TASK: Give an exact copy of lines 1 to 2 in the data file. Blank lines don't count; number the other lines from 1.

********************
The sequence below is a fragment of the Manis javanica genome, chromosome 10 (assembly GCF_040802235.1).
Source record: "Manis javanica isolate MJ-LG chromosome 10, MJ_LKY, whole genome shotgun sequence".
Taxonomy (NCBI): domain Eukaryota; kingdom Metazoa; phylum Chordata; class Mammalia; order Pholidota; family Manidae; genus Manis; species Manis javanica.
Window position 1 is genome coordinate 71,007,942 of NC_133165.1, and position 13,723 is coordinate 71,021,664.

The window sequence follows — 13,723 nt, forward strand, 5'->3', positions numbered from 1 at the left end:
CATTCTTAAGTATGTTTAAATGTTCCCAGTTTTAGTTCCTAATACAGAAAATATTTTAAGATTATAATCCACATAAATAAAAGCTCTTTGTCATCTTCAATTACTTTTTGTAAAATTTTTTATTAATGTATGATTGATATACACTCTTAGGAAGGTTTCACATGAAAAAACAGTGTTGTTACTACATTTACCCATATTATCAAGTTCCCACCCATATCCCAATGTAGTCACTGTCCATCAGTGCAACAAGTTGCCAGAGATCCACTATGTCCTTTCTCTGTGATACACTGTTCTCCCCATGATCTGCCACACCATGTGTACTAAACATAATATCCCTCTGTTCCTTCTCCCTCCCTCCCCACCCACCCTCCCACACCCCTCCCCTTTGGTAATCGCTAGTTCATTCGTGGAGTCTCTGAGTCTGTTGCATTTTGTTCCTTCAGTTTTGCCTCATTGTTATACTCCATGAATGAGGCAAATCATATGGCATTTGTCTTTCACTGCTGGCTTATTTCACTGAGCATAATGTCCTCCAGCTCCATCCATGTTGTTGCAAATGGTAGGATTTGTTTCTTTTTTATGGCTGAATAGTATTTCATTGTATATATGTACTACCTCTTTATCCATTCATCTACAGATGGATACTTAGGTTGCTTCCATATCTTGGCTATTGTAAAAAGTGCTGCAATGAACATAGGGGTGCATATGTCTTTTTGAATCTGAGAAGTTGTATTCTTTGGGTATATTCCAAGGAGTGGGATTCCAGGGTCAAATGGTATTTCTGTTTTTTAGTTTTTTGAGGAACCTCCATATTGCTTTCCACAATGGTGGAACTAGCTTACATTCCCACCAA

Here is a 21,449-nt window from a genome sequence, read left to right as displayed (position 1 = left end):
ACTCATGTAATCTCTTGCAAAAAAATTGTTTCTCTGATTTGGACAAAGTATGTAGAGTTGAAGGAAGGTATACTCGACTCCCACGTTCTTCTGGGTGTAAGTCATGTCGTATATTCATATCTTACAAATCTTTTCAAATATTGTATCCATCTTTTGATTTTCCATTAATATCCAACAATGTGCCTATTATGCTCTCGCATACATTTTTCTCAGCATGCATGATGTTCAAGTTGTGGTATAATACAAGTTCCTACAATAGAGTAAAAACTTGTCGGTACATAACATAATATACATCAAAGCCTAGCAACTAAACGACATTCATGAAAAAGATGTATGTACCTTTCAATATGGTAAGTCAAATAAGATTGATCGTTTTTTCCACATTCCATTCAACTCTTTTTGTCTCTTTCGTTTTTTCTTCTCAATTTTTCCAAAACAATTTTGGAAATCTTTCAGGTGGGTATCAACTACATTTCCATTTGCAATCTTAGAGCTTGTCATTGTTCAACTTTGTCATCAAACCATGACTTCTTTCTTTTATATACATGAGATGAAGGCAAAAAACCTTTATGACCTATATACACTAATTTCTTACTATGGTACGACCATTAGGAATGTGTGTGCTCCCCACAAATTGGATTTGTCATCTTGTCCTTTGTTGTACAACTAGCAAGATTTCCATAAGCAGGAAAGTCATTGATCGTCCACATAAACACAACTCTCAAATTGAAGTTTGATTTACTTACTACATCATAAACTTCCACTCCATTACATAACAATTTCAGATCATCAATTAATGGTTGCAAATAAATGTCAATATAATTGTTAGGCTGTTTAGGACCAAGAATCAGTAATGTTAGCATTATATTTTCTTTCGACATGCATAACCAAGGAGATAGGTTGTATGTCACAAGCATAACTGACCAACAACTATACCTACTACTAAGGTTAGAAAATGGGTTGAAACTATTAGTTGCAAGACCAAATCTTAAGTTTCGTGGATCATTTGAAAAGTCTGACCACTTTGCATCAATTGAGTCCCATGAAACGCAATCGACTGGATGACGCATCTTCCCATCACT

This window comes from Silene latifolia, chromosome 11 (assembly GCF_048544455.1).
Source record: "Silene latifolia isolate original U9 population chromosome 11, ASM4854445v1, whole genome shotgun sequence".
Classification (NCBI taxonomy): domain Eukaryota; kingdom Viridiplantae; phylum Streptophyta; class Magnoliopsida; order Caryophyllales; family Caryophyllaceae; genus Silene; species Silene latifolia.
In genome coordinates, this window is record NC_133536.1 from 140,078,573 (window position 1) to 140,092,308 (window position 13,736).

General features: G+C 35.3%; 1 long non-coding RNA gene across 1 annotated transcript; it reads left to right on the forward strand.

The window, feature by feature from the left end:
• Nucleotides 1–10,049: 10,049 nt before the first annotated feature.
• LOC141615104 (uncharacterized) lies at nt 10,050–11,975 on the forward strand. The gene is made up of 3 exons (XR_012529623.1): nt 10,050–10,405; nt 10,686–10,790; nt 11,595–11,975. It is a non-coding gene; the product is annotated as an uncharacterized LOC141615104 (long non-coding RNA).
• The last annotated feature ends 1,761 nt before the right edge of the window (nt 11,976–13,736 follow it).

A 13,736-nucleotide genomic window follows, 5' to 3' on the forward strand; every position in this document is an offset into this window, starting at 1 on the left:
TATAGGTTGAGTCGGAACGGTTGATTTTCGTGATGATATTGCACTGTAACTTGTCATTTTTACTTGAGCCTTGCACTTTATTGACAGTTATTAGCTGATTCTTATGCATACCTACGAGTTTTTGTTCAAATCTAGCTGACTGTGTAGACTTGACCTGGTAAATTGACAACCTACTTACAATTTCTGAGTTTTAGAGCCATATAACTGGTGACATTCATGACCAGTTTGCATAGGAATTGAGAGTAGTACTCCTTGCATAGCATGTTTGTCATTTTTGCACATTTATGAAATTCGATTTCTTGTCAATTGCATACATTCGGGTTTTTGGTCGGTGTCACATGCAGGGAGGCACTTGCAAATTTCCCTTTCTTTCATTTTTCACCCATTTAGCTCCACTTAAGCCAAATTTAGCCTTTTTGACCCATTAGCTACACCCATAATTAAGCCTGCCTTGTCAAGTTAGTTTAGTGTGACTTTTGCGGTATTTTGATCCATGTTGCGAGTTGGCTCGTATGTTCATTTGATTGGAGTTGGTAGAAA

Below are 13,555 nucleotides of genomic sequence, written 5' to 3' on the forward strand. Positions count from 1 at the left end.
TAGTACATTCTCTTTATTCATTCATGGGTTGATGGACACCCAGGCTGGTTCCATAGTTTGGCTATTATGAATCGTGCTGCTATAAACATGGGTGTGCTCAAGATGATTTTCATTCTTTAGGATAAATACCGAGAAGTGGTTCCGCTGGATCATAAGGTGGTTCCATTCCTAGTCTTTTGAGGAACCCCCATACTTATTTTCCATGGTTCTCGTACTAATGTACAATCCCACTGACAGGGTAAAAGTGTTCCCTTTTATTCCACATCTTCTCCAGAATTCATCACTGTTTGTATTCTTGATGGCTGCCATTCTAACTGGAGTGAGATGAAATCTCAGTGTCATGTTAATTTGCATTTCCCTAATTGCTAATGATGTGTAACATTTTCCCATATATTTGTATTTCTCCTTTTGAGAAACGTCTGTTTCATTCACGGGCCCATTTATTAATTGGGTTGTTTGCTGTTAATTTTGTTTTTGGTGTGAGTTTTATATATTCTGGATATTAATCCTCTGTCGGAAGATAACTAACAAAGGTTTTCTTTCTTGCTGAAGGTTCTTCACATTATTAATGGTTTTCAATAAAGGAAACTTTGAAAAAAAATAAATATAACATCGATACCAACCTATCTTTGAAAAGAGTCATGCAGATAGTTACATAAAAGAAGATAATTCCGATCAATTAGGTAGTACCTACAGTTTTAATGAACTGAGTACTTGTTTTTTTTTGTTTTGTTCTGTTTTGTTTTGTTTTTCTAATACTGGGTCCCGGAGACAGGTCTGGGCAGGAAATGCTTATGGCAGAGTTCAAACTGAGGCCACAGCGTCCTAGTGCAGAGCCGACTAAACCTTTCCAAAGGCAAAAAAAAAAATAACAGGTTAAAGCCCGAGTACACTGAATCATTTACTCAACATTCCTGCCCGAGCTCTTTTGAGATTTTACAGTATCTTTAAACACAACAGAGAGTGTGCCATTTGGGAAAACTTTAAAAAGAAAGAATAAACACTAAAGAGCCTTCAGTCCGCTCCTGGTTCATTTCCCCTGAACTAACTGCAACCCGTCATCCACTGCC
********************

The sequence below is a fragment of the Manis javanica genome, chromosome 10 (assembly GCF_040802235.1).
Source record: "Manis javanica isolate MJ-LG chromosome 10, MJ_LKY, whole genome shotgun sequence".